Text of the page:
'Physics was invented by men': CERN suspends scientist after talk

Geneva: One of the world's leading nuclear research centres has apologised and suspended an Italian scientist who gave what it called a "highly offensive" presentation about the role of women in physics.

Speaking at a seminar on "High Energy Theory and Gender" on Friday, Alessandro Strumia of the University of Pisa said physics was “invented and built by men, it’s not by invitation”.

Officials at the world's largest particle accelerator suspended the physicist "from any activity at CERN with immediate effect pending an investigation", a CERN statement said, after the presentation raised new concerns about sexism in science.

The tunnel in the Large Hadron Collider at CERN near Geneva.

The tunnel in the Large Hadron Collider at CERN near Geneva.

CERN, the European Organisation for Nuclear Research, said Strumia was out of line.

The Geneva centre, where the subatomic particle known as the Higgs boson was confirmed in 2013, said it had no prior knowledge of the content of Strumia's talk and cited its "attacks on individuals" as "unacceptable in any professional context".

Strumia's talk was deleted from the centre's online repository. The slides featured charts, graphs and tables that are hard to understand out of context, but one quotation said: "Physics invented and built by men, it's not by invitation."

In a phone interview on Monday, Strumia said he wanted to debunk what he insisted was a misconception, and said he didn't believe men were better than women in physics.

"There is a political group that wants women, and other people, to believe that they are victims," he said.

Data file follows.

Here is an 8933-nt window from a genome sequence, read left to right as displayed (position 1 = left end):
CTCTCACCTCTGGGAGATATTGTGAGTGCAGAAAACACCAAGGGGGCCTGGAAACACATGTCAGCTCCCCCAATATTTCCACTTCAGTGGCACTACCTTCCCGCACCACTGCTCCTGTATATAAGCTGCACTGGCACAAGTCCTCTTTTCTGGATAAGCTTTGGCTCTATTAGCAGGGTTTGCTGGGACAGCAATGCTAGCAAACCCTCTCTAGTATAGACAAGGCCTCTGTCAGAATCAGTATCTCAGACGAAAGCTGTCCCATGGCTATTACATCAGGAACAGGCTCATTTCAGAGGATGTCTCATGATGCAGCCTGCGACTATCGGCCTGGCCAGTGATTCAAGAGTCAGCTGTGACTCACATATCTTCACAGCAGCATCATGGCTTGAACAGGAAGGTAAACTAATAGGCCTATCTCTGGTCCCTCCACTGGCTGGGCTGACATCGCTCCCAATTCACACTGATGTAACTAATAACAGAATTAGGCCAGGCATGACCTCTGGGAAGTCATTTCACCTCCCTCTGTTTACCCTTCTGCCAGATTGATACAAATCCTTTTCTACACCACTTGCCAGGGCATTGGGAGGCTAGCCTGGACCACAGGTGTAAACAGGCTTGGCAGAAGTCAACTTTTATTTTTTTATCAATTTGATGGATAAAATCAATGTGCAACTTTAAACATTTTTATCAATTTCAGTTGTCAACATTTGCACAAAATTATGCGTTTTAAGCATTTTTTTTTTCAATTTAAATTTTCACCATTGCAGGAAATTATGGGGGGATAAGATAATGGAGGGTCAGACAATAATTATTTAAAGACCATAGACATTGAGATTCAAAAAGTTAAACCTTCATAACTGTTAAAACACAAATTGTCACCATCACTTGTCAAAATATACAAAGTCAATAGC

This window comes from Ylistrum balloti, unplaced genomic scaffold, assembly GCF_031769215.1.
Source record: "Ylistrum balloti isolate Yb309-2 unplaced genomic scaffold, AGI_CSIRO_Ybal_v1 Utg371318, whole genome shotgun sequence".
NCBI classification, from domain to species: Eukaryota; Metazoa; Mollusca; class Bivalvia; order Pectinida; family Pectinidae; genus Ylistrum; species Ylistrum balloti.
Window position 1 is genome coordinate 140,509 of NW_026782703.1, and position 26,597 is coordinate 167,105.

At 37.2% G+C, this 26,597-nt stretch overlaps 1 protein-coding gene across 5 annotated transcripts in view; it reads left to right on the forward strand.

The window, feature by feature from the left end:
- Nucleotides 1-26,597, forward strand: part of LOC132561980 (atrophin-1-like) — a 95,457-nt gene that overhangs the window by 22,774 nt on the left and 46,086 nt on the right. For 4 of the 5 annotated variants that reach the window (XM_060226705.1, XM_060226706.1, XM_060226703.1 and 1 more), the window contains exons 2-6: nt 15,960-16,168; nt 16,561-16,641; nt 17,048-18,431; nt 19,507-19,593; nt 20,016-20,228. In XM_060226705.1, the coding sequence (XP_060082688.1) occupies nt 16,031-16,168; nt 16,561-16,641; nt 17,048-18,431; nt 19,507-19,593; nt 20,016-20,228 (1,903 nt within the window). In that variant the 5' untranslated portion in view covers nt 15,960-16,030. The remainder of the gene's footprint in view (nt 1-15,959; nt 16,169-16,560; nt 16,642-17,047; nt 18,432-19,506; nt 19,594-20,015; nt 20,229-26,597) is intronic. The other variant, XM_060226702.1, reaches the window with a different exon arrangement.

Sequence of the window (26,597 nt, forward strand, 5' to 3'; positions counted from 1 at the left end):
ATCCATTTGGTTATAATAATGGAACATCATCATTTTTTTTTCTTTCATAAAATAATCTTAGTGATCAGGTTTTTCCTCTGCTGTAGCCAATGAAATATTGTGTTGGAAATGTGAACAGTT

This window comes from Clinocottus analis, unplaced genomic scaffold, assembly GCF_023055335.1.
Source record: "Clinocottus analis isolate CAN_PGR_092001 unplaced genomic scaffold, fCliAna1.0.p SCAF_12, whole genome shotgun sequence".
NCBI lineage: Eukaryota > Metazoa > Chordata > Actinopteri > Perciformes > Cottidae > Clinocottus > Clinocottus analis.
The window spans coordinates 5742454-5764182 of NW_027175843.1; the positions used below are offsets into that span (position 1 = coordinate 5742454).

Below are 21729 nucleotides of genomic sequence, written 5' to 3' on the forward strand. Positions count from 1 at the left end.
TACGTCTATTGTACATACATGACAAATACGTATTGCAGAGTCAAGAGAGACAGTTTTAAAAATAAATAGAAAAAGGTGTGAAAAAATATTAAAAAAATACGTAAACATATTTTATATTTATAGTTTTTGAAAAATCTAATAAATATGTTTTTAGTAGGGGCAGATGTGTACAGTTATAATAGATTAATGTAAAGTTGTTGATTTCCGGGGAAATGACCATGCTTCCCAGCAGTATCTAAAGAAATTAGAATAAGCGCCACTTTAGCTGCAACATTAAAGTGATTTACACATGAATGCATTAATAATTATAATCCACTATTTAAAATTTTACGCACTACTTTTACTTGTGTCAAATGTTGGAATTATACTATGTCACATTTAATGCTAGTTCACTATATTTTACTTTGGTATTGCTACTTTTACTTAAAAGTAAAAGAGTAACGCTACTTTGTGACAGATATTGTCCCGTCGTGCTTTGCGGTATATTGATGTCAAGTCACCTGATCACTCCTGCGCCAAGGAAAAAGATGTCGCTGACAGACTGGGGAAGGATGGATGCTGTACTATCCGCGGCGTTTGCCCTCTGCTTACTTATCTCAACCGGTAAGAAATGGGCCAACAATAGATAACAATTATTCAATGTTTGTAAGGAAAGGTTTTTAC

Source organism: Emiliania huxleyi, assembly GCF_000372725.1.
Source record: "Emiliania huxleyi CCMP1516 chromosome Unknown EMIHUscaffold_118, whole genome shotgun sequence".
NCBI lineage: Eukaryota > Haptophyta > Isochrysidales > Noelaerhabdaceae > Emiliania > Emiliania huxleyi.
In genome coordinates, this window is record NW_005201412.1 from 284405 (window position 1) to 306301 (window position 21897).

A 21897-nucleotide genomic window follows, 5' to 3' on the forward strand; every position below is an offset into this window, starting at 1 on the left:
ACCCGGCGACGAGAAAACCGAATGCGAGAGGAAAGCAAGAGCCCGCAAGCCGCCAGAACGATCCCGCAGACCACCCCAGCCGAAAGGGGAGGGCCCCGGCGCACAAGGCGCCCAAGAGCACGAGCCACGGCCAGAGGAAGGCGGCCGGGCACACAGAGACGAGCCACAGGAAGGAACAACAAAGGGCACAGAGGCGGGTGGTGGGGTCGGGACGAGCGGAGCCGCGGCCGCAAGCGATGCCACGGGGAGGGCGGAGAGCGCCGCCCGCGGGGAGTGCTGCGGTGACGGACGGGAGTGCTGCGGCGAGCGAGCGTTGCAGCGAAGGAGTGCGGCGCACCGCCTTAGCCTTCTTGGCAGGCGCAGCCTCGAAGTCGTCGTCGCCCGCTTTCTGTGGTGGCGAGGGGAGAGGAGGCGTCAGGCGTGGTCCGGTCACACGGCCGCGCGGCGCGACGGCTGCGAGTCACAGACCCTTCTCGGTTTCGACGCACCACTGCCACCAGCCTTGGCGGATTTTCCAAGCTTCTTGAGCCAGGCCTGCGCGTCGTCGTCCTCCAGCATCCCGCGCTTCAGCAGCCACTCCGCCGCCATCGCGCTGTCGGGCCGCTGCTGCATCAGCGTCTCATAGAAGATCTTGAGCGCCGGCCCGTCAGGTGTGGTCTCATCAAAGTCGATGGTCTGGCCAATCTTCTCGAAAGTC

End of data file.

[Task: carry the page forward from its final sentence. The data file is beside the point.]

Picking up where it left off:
"This [seminar] was continuously telling [saying]: 'men are bad, men are sexist, they discriminate against us' – lots of things like this.

"I did a check to see if this was true … and the result was: that was not true."

The CERN scientist claim men are being discriminated in physics.

The CERN scientist claim men are being discriminated in physics.

Noting the suspension, Strumia lashed out at the centre, but expressed hope that it would come around to his way of thinking.

"I believe CERN is making a mistake," he said. "They suspended me because it's true … and it's contrary to the political line. And I hope CERN will at some point understand. I hope this is just the first self-preservation instinct."

"Somebody had to speak [up]."

In a statement, the centre said it was "fully committed to promoting diversity and equality at all levels".

Laura Covi, who studies cosmology at Georg-August University in Goettingen, Germany and was at the Friday seminar, said Strumia's comments didn't go over well.

Covi said Strumia claimed that women have been able to secure research jobs even though they had fewer journal citations to their name.

"I'm not so sure his thesis was supported by the data," she said.

Covi acknowledged that some of the world's most eminent physicists have been men, but said that was "mostly a historical bias" since men have been able to study physics longer than women.

She also disputed that citations were an indicator of quality and said it wasn't her experience that female physicists were able to land jobs with fewer journal publications than men.

Covi said Strumia has frequently made provocative comments in the past and said after his presentation, he was challenged by many at the seminar – so much so that the chair had to abruptly end the session when it ran overtime.

"People were upset by what he was saying. And then he later started to make statements that were completely unscientific," she said, declining to elaborate.

"I don't think he represents the majority view," Covi said. "There were a few men who were there but they didn't support his view."

Dr Julie Moote of University College London, who had spoken earlier in the seminar, said it was a "shame" that Strumia "did not engage" with evidence from other presenters – including her research with more than 40,000 young people in England and interviews over time with youths aged 10 to 18.

"Findings show that young women do experience sexism in physics – from being told by a teacher that 'you need a boy brain to do physics', to survey data showing that boys feel they are encouraged more by their physics teachers than girls – which leads to a situation where even some of the highest attaining young women were doubting that they were 'clever enough' to do physics," Moote said.

CERN is currently headed by a woman: Italian particle physicist Fabiola Gianotti.


Source: Read Full Article